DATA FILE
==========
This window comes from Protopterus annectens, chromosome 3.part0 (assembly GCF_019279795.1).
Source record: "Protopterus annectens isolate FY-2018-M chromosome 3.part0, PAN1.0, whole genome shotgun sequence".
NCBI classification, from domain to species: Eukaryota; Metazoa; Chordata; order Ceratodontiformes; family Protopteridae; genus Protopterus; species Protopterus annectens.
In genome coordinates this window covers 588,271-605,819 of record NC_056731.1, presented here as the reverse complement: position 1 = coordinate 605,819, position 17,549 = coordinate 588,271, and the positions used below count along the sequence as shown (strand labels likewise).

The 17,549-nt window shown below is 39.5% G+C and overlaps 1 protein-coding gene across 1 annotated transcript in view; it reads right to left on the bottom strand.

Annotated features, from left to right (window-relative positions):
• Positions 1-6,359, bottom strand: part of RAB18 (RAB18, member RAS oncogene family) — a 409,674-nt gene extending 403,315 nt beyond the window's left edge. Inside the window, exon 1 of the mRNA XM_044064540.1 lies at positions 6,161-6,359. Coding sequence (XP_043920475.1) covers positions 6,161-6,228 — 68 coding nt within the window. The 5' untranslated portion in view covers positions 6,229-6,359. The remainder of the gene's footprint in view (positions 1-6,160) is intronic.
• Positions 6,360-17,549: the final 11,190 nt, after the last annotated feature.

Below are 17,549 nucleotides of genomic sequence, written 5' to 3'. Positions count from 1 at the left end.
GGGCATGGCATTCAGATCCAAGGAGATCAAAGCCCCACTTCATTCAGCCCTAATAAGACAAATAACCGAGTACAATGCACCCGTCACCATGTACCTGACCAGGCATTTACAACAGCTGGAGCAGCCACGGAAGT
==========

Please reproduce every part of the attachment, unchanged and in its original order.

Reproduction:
This window comes from Protopterus annectens, chromosome 3.part0 (assembly GCF_019279795.1).
Source record: "Protopterus annectens isolate FY-2018-M chromosome 3.part0, PAN1.0, whole genome shotgun sequence".
NCBI classification, from domain to species: Eukaryota; Metazoa; Chordata; order Ceratodontiformes; family Protopteridae; genus Protopterus; species Protopterus annectens.
In genome coordinates this window covers 588,271-605,819 of record NC_056731.1, presented here as the reverse complement: position 1 = coordinate 605,819, position 17,549 = coordinate 588,271, and the positions used below count along the sequence as shown (strand labels likewise).

The 17,549-nt window shown below is 39.5% G+C and overlaps 1 protein-coding gene across 1 annotated transcript in view; it reads right to left on the bottom strand.

Annotated features, from left to right (window-relative positions):
• Positions 1-6,359, bottom strand: part of RAB18 (RAB18, member RAS oncogene family) — a 409,674-nt gene extending 403,315 nt beyond the window's left edge. Inside the window, exon 1 of the mRNA XM_044064540.1 lies at positions 6,161-6,359. Coding sequence (XP_043920475.1) covers positions 6,161-6,228 — 68 coding nt within the window. The 5' untranslated portion in view covers positions 6,229-6,359. The remainder of the gene's footprint in view (positions 1-6,160) is intronic.
• Positions 6,360-17,549: the final 11,190 nt, after the last annotated feature.

Below are 17,549 nucleotides of genomic sequence, written 5' to 3'. Positions count from 1 at the left end.
GGGCATGGCATTCAGATCCAAGGAGATCAAAGCCCCACTTCATTCAGCCCTAATAAGACAAATAACCGAGTACAATGCACCCGTCACCATGTACCTGACCAGGCATTTACAACAGCTGGAGCAGCCACGGAAGT